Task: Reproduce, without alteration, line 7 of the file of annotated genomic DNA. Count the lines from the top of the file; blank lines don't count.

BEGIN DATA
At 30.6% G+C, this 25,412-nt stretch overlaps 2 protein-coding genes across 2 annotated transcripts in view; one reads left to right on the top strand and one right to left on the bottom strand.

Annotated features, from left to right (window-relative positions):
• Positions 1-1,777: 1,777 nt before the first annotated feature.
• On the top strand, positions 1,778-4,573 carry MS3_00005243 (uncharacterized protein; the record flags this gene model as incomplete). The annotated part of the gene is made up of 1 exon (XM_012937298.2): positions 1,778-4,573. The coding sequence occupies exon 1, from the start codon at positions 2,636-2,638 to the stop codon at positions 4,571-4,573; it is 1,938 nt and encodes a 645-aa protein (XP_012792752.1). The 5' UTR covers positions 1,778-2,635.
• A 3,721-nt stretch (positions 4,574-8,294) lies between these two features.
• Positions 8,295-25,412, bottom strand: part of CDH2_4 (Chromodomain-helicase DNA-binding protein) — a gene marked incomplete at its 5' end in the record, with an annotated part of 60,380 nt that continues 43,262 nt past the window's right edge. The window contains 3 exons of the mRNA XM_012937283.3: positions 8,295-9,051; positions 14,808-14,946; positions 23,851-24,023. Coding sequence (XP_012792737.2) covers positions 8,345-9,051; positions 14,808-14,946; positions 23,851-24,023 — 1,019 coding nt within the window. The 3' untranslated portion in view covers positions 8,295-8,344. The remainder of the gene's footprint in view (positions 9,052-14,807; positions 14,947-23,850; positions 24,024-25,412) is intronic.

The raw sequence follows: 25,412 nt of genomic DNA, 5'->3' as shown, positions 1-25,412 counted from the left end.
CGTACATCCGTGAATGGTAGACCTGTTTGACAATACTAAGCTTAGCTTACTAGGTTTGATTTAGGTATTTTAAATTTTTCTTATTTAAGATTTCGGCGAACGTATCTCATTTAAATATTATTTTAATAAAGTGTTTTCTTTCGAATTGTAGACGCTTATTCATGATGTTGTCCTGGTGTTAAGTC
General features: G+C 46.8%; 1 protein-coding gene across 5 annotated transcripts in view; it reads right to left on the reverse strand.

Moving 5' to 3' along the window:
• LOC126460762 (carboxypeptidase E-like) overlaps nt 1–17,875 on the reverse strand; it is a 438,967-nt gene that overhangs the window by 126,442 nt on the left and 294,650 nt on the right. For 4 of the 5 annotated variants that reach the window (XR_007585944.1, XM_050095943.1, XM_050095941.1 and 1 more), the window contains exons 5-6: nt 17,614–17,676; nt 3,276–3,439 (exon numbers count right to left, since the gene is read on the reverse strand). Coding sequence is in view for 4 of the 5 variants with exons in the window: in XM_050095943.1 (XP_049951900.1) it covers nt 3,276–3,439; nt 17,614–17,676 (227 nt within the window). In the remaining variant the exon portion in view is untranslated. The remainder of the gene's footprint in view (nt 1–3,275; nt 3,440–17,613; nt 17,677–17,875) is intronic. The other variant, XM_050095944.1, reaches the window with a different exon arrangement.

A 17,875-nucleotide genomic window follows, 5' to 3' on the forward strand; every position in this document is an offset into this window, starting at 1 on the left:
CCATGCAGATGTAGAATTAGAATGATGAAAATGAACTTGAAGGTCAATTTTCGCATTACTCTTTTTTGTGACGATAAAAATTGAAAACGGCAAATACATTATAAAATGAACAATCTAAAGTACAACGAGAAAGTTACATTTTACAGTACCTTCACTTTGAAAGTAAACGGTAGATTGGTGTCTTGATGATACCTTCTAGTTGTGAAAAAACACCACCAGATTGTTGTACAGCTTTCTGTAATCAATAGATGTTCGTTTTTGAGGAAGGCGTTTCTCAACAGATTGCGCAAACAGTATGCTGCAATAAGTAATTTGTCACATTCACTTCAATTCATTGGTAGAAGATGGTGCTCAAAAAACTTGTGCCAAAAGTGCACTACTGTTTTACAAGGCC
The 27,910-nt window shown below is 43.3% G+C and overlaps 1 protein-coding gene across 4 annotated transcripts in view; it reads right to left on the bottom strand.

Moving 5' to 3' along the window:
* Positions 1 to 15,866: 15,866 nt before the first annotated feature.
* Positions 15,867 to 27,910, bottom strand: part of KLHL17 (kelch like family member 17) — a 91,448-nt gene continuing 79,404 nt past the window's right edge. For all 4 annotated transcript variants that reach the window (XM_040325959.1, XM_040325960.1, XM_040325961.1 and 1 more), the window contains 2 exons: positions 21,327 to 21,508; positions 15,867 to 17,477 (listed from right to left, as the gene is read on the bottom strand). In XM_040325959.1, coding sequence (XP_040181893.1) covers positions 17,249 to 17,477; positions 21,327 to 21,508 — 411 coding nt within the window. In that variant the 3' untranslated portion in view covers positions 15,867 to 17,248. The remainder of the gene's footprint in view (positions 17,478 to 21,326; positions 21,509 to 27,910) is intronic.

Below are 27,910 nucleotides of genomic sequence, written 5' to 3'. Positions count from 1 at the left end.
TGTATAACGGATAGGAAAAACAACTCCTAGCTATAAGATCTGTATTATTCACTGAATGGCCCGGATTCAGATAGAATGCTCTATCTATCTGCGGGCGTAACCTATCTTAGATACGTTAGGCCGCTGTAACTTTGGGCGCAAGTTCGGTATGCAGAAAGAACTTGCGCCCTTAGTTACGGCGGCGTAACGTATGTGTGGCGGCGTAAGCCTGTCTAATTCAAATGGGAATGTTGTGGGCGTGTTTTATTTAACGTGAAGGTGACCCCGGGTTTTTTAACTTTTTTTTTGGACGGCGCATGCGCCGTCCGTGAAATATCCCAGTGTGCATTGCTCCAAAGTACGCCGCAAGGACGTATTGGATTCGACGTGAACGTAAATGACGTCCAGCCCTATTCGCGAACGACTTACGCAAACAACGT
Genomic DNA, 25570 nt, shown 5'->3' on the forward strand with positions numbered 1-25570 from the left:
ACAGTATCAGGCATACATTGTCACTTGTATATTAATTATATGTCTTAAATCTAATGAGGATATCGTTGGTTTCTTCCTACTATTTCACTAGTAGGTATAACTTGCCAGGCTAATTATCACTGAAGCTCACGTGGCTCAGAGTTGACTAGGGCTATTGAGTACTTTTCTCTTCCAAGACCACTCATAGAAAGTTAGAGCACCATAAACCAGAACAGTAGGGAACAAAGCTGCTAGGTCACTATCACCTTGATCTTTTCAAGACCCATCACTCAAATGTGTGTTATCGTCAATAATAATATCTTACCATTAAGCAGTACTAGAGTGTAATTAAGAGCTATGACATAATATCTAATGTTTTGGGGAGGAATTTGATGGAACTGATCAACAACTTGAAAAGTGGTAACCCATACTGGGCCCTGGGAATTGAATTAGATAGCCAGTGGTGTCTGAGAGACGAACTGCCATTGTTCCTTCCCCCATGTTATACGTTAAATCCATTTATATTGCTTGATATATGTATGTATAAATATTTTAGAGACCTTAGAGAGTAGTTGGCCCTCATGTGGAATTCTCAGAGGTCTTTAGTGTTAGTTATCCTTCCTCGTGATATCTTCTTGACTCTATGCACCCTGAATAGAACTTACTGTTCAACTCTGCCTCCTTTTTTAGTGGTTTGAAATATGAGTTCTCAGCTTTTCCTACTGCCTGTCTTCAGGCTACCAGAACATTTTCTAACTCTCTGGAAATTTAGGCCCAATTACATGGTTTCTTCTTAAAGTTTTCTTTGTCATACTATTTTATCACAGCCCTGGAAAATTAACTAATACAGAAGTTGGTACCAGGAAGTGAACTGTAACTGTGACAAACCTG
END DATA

The raw sequence follows: 25,412 nt of genomic DNA, 5'->3' as shown, positions 1-25,412 counted from the left end.